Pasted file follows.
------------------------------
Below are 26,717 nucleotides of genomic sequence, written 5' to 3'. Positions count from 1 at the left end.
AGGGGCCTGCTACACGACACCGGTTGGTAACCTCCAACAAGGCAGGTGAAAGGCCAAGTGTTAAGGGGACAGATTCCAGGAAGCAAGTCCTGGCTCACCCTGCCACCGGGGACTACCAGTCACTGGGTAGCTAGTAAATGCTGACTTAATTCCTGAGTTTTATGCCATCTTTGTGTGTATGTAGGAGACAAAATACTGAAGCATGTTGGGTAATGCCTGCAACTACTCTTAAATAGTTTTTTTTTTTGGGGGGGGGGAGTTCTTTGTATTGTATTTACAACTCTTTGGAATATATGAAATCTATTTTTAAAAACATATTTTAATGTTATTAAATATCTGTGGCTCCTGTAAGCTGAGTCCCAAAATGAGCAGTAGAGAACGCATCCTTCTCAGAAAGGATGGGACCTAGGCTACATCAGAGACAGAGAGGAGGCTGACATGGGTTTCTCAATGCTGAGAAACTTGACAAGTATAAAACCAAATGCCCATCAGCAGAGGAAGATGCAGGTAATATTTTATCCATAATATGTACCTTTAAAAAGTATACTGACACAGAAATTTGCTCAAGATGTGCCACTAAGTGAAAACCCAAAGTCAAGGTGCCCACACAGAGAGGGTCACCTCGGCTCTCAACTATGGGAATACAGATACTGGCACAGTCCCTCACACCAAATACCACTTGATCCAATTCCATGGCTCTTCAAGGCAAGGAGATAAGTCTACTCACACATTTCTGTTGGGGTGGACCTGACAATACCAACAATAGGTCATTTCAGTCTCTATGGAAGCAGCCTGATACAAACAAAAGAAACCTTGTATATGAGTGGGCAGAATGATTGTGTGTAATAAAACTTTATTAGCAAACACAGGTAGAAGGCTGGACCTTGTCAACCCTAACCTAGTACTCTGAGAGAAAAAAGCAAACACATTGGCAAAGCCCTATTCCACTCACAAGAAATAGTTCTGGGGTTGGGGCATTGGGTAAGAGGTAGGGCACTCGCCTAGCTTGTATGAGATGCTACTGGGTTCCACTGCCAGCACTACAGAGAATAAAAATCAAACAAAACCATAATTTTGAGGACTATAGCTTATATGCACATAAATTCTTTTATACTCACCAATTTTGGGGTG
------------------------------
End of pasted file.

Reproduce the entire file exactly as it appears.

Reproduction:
Below are 26,717 nucleotides of genomic sequence, written 5' to 3'. Positions count from 1 at the left end.
AGGGGCCTGCTACACGACACCGGTTGGTAACCTCCAACAAGGCAGGTGAAAGGCCAAGTGTTAAGGGGACAGATTCCAGGAAGCAAGTCCTGGCTCACCCTGCCACCGGGGACTACCAGTCACTGGGTAGCTAGTAAATGCTGACTTAATTCCTGAGTTTTATGCCATCTTTGTGTGTATGTAGGAGACAAAATACTGAAGCATGTTGGGTAATGCCTGCAACTACTCTTAAATAGTTTTTTTTTTTGGGGGGGGGGAGTTCTTTGTATTGTATTTACAACTCTTTGGAATATATGAAATCTATTTTTAAAAACATATTTTAATGTTATTAAATATCTGTGGCTCCTGTAAGCTGAGTCCCAAAATGAGCAGTAGAGAACGCATCCTTCTCAGAAAGGATGGGACCTAGGCTACATCAGAGACAGAGAGGAGGCTGACATGGGTTTCTCAATGCTGAGAAACTTGACAAGTATAAAACCAAATGCCCATCAGCAGAGGAAGATGCAGGTAATATTTTATCCATAATATGTACCTTTAAAAAGTATACTGACACAGAAATTTGCTCAAGATGTGCCACTAAGTGAAAACCCAAAGTCAAGGTGCCCACACAGAGAGGGTCACCTCGGCTCTCAACTATGGGAATACAGATACTGGCACAGTCCCTCACACCAAATACCACTTGATCCAATTCCATGGCTCTTCAAGGCAAGGAGATAAGTCTACTCACACATTTCTGTTGGGGTGGACCTGACAATACCAACAATAGGTCATTTCAGTCTCTATGGAAGCAGCCTGATACAAACAAAAGAAACCTTGTATATGAGTGGGCAGAATGATTGTGTGTAATAAAACTTTATTAGCAAACACAGGTAGAAGGCTGGACCTTGTCAACCCTAACCTAGTACTCTGAGAGAAAAAAGCAAACACATTGGCAAAGCCCTATTCCACTCACAAGAAATAGTTCTGGGGTTGGGGCATTGGGTAAGAGGTAGGGCACTCGCCTAGCTTGTATGAGATGCTACTGGGTTCCACTGCCAGCACTACAGAGAATAAAAATCAAACAAAACCATAATTTTGAGGACTATAGCTTATATGCACATAAATTCTTTTATACTCACCAATTTTGGGGTG